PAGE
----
China cannot decide if there is a real war; the United States does!


Jakarta, IO – General of the U.S. Air Force warned Beijing that Washington will battle it in the upcoming two years. General Mike Minihan, commander of the U.S. Air Force’s Air Mobility Command, warned that the presidential elections in the U.S. and the Taiwan region in 2024 would present a chance for the Chinese mainland to engage in military action, saying in an internal memo, “My gut tells me we’ll fight in 2025.” 

Although a U.S. defense source told the media that Minihan’s comments did not represent the Pentagon’s position on China, the document reveals rising worries among senior American officials over a potential conflict between the two greatest economies in the world. Despite assertions to the contrary, the United States has escalated its conflict with China by adopting a more aggressive stance against this alleged adversary. Beijing-Washington relations are put at danger by anti-Chinese rhetoric and actions coming from the American side. 

The chief of U.S. Strategic Command, Navy Admiral Charles Richard, stated that a U.S.-China conflict was imminent in November of last year and that the Ukraine situation was “only the warmup.” The threat (in the Taiwan Straits) is obvious within this decade, in fact, in the following six years, according to Adm. Philip Davidson, then-head of the U.S. Indo-Pacific Command, in 2021.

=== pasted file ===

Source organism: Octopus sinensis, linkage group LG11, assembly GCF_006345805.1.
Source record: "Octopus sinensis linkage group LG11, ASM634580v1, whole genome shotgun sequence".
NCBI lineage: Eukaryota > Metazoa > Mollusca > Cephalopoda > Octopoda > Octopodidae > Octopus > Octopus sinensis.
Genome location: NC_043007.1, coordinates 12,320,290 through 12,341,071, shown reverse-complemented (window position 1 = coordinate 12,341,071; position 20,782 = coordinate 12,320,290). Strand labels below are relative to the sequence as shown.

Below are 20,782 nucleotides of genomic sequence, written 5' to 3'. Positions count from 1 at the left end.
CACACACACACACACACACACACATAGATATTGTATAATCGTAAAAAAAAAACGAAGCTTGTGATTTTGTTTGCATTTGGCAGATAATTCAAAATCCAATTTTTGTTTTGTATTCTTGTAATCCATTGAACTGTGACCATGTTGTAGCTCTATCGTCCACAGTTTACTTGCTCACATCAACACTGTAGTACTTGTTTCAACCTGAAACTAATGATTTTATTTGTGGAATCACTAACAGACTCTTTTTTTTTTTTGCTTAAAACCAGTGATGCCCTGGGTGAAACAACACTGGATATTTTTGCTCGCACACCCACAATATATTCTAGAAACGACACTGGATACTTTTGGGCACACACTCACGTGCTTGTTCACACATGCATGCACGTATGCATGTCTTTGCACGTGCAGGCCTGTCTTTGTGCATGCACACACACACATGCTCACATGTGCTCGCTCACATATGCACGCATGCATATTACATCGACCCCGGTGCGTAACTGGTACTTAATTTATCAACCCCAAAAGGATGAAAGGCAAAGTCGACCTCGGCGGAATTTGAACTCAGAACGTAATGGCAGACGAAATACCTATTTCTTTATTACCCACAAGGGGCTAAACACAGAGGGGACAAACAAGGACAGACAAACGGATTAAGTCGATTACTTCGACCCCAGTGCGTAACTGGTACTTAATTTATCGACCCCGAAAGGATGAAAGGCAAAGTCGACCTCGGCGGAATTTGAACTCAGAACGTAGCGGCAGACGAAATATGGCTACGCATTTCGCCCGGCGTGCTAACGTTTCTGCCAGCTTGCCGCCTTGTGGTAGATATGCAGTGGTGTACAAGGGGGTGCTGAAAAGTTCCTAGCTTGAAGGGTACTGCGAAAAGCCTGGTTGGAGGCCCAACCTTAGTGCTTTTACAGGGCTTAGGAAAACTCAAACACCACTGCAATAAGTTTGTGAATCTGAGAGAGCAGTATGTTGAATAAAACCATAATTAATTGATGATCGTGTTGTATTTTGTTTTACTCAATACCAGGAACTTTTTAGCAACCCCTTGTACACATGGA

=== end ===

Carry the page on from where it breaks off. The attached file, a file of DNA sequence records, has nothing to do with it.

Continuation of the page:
In addition to making harsh comments, the US administration has exploited every tool at its disposal to slow China’s development. The U.S. has issued a plethora of rules limiting China’s access to cutting-edge technology as a result of its continued concern over China’s technical advancements. Before, Washington unilaterally placed export restrictions that prevented American companies from exporting chip-making machinery to the Chinese side. 

Despite appeals for a stable U.S.-China relationship, political and economic divisions in the United States drive American politicians’ mania for antagonistic words and actions toward China. Despite being a technical giant, the United States’ economic innovation has sputtered. The U.S. innovation environment has “splintered” since the 1970s, according to research from the Harvard Business Review. According to the study, the U.S. has boosted its spending on science, but productivity growth has stagnated.